Knee

Knee Injury Treatment

Knee injuries cause knee pain and difficulty walking. If appropriate treatment is not taken during the initial phases of injury, ongoing damage can lead to early arthritis in the knee.

Some injuries will not need immediate surgery. If symptoms persist and you experience locking or swelling of the knee, arthroscopic surgery should be considered to repair the injury.

No Gap Billing

Dr Rimmer offers no gap orthopaedic surgery to all his patients with private health insurance. This ensures great value and savings to patients who pay a substantial amount to insure themselves and their families.

If you have injured your knee and have ongoing pain, locking or stiffness, you might be a candidate for arthroscopic knee surgery, repair or reconstruction.

What is the anatomy of the knee?

The knee joint is one of the most complex joints in the body. It consists of bones, ligaments, and muscles. The knee is made up of the femur (thighbone), the tibia (shin bone), and patella (kneecap). The meniscus, a soft cartilage between the femur and tibia, serves to cushion the knee and helps it absorb shock during motion.

The stability and strength of the knee joint are maintained by four ligaments: the medial collateral ligament, lateral collateral ligament, anterior cruciate ligament, and posterior cruciate ligament.

When any of these structures are injured you may have knee pain and difficulty in walking. You may hear a popping or snapping sensation at the time of the injury or you may feel like your knee is giving way. You may also experience swelling, limping, and a general inability to move the knee.

What are common knee injuries?

KNEE SPRAINS

Knee Sprain
A knee sprain is a common injury that occurs from over-stretching the ligaments that support the knee joint. A knee sprain occurs when the knee ligaments are twisted or turned beyond its normal range causing the ligaments to tear.

Medial Collateral Ligament (MCL) Sprain
Medial collateral ligament (MCL) sprains normally happen as a result of an acute knee injury, although they can also develop over time. Repetitive sideways forces on your knee (also known as valgus forces) can lead to an MCL sprain over time.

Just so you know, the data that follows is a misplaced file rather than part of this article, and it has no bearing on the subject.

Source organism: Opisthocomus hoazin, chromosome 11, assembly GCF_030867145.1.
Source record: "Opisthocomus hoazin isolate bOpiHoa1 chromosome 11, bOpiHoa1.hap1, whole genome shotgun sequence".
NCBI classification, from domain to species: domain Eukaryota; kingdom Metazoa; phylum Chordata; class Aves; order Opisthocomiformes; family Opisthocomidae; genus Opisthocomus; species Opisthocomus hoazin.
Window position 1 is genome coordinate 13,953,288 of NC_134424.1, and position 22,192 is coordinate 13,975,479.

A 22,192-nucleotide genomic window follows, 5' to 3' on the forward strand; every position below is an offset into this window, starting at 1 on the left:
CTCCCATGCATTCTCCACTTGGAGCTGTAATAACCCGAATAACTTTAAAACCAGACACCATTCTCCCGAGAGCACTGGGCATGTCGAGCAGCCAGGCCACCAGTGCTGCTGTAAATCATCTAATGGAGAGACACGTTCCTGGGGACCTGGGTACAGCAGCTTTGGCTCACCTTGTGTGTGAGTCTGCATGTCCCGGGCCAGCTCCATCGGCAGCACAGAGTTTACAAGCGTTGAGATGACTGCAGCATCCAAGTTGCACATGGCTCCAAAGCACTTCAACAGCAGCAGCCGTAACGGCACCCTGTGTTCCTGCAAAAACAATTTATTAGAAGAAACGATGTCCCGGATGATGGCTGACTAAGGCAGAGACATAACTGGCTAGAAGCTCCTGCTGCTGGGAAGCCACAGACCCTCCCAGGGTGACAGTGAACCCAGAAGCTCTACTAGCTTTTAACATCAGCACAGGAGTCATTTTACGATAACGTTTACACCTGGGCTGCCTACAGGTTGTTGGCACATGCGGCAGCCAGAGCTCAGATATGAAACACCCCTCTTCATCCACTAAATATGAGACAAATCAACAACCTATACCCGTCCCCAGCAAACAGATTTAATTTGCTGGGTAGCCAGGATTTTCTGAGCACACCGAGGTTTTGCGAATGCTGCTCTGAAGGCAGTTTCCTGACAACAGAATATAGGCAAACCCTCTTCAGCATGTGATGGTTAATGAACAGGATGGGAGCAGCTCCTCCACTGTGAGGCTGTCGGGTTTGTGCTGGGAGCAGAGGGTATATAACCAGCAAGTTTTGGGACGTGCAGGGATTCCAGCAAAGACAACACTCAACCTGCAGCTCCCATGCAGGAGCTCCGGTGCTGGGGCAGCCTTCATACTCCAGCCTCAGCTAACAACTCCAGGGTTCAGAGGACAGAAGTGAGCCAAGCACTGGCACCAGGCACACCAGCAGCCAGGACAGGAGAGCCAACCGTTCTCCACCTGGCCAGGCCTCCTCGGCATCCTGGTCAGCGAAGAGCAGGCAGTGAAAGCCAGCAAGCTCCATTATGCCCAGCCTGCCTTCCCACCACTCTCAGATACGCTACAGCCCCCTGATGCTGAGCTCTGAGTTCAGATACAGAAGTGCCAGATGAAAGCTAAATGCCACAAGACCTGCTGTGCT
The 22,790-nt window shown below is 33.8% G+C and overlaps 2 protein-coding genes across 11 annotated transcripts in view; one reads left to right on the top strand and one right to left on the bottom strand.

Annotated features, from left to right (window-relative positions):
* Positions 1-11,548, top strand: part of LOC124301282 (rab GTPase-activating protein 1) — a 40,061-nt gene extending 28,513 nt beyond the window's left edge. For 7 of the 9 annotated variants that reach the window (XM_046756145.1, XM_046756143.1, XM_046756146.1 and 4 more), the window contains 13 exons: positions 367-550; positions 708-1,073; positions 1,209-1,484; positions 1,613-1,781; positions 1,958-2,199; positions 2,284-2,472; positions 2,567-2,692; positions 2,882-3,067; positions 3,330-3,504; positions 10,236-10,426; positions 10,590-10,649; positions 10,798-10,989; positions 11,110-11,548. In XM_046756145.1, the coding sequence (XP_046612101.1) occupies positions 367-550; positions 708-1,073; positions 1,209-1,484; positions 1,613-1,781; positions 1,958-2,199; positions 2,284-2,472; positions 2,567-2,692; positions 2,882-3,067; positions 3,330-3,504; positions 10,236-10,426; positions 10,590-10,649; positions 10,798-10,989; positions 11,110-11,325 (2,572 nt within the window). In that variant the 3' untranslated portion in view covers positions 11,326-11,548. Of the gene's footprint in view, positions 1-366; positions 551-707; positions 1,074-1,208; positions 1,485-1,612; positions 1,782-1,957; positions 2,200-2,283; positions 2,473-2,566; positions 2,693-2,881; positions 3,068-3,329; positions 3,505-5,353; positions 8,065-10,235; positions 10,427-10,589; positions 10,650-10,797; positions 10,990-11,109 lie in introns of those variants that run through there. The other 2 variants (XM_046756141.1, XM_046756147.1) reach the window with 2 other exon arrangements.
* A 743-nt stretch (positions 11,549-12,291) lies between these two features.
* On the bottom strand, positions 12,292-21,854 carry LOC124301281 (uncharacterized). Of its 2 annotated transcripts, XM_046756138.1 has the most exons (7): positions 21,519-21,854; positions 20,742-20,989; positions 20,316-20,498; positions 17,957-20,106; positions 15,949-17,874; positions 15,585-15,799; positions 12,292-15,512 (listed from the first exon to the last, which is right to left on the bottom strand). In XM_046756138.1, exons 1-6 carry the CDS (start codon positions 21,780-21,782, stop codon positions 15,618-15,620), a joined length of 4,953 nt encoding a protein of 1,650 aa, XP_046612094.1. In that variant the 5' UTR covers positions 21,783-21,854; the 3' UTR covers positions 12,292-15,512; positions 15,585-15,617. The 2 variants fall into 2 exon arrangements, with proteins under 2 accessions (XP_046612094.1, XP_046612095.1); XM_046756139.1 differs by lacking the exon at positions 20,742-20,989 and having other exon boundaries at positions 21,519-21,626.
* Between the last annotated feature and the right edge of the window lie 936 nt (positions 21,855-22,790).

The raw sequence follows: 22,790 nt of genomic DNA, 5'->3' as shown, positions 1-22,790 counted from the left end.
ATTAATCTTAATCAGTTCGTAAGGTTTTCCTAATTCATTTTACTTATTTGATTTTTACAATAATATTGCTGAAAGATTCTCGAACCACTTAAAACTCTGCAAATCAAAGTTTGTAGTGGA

KNEE LIGAMENT AND MENISCUS TEARS

ACL (Anterior Cruciate Ligament) Tears
The anterior cruciate ligament, or ACL, is one of the major ligaments of the knee that is located in the middle of the knee and runs from the femur (thighbone) to the tibia (shin bone). It prevents the tibia from sliding out in front of the femur. Together with posterior cruciate ligament (PCL), it provides rotational stability to the knee.

Medial Collateral Ligament (MCL) Tears
The medial collateral ligament (MCL) is the ligament that is located on the inner part of the knee joint. It runs from the femur (thighbone) to the top of the tibia (shinbone) and helps in stabilising the knee. Medial collateral ligament (MCL) injury can result in a stretch, partial tear, or complete tear of the ligament. Injuries to the MCL commonly occur as a result of a pressure or stress on the outside part of the knee. The anterior cruciate ligament (ACL) may be torn along with an MCL injury.

Multiligament Injuries
A multi-ligament injury is the injury to multiple ligaments at the same time. Damage to three or more ligaments may cause joint dislocation. The knee joint has 2 sets of ligaments–collateral ligaments (medial and collateral ligaments) that connect the bones on the outer side of the knee and cruciate ligaments (anterior cruciate ligament and posterior cruciate ligament) those present inside the joint.

Meniscal Tear
Meniscal tears are one of the most common injuries to the knee joint. It can occur at any age but are more common in athletes playing contact sports. A meniscal tear is a tear that occurs in the cartilage of the knee. The meniscus is a small, “C” shaped piece of cartilage in the knee joint. Each knee has two menisci, the medial meniscus on the inner aspect of the knee and the lateral meniscus on the outer aspect of the knee. The medial and lateral menisci act as a cushion between the thigh bone (femur) and shin bone (tibia).

OTHER KNEE INJURIES

  • Fracture of femur (thigh bone), tibia and fibula (leg bones)
  • Rupture of blood vessels following a trauma that leads to accumulation of extra fluid or blood in the joint
  • Dislocation of knee cap (patella)
  • Torn quadriceps or hamstring muscles
  • Patellar tendon tear

What investigations are used in the diagnosis of knee injuries?

X-rays of the knee are the ideal first investigation in the setting of an acute knee injury to detect fractures or dislocations that will need immediate treatment. CT scans and MRIs are used to diagnose damage to knee ligaments. Ligament damage does not usually need immediate treatment but these scans are important when planning or considering surgery.

If you or someone you know has a knee injury, book an appointment with Dr Rimmer to have your situation properly assessed and managed.